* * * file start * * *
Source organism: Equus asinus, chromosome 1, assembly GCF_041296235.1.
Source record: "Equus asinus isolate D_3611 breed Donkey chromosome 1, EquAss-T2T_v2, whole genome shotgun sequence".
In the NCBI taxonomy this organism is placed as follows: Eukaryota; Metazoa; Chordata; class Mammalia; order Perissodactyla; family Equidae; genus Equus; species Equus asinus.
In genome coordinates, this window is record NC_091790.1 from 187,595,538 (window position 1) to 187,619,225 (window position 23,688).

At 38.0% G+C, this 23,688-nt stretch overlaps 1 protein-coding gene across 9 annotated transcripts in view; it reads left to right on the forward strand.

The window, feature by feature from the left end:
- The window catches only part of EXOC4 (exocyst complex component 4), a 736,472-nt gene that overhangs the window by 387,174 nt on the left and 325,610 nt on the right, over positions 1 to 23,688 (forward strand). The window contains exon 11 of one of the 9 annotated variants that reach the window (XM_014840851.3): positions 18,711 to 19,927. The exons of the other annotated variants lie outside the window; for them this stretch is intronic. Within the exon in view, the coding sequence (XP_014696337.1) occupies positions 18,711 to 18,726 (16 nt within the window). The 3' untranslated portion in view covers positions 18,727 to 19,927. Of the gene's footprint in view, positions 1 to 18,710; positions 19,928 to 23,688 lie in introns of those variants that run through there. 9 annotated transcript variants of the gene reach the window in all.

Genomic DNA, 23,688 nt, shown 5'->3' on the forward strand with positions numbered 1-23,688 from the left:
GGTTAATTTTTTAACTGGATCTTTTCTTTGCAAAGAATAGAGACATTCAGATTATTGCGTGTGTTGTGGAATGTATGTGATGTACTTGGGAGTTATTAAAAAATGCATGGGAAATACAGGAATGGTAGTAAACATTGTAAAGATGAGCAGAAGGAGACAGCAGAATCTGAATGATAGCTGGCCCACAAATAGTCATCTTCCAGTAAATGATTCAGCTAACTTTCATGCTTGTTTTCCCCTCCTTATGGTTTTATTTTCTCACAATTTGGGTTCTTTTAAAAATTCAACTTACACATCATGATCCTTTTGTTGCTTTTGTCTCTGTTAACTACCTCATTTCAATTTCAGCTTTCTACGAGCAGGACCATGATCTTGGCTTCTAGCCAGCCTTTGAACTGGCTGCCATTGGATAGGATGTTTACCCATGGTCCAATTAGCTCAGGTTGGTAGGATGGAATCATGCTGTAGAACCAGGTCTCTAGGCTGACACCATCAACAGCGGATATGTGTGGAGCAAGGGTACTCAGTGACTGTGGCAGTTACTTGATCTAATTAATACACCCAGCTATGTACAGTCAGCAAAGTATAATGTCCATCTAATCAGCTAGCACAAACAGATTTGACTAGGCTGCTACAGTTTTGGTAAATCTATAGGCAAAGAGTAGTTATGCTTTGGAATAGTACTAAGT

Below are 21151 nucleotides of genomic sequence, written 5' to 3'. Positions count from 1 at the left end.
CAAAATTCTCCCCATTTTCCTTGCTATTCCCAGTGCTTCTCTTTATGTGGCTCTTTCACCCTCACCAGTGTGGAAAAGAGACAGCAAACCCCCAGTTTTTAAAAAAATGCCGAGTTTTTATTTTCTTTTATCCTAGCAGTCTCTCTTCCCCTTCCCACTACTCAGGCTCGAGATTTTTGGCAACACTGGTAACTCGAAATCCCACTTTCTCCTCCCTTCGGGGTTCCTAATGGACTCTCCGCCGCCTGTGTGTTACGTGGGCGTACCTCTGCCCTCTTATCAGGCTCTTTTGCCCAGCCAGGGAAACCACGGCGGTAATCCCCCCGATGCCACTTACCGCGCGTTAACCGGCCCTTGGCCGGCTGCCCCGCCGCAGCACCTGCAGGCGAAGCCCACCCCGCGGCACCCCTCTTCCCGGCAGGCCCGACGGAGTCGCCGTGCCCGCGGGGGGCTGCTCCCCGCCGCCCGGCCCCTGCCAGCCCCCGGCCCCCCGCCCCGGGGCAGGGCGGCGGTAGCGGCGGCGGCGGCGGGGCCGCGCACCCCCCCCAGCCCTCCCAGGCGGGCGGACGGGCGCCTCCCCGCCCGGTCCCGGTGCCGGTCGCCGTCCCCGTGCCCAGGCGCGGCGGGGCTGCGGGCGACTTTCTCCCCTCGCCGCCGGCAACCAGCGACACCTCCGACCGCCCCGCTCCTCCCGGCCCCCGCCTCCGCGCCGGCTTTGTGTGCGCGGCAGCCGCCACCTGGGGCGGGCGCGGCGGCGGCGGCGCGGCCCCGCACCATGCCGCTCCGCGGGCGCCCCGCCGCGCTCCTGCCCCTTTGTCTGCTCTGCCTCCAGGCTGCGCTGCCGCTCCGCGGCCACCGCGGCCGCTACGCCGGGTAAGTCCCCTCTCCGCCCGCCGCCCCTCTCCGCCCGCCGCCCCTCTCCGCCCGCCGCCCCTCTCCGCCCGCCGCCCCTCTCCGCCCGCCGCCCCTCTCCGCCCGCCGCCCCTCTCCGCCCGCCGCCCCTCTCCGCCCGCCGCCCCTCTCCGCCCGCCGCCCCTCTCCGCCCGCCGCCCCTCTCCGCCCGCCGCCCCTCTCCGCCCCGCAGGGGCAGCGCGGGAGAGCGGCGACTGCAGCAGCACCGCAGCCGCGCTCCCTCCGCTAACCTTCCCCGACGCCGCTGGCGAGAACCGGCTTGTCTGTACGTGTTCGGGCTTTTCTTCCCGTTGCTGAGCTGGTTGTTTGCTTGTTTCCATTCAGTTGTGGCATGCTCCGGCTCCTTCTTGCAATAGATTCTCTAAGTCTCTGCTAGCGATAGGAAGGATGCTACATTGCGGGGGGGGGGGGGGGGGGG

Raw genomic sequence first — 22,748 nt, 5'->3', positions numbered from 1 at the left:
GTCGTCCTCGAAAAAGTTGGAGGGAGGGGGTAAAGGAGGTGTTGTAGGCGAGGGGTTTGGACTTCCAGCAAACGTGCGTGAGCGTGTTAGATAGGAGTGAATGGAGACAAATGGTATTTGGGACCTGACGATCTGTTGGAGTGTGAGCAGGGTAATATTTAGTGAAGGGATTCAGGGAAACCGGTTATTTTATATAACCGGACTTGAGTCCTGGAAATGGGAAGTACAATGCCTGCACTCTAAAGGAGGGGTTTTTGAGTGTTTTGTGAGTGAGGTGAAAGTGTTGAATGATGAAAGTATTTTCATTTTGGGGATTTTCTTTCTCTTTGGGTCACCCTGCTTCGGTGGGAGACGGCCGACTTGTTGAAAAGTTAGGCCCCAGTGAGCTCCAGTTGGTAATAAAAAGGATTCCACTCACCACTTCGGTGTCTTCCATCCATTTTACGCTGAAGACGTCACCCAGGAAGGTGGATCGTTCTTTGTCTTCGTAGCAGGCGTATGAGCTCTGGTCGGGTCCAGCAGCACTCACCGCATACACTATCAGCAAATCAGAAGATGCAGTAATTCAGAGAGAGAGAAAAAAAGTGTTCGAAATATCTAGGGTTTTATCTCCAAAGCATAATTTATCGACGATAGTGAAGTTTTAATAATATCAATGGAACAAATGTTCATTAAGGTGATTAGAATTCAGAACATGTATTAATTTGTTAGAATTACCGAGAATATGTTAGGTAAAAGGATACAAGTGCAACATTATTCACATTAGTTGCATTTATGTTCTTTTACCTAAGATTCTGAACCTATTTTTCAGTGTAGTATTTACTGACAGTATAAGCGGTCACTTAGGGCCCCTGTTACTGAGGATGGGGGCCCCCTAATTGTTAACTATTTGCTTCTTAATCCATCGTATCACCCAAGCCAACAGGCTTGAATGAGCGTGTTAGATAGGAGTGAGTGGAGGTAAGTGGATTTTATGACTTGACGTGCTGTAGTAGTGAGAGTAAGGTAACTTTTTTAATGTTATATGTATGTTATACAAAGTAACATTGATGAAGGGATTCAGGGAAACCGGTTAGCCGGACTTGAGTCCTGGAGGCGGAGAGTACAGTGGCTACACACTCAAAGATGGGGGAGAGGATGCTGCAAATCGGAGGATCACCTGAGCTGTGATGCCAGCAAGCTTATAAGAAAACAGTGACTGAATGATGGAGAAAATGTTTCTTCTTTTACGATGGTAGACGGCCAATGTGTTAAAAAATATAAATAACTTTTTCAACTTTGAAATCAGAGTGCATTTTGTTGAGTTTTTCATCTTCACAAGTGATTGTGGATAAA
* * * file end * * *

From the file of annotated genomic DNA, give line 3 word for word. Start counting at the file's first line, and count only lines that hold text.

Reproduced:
In the NCBI taxonomy this organism is placed as follows: Eukaryota; Metazoa; Chordata; class Mammalia; order Perissodactyla; family Equidae; genus Equus; species Equus asinus.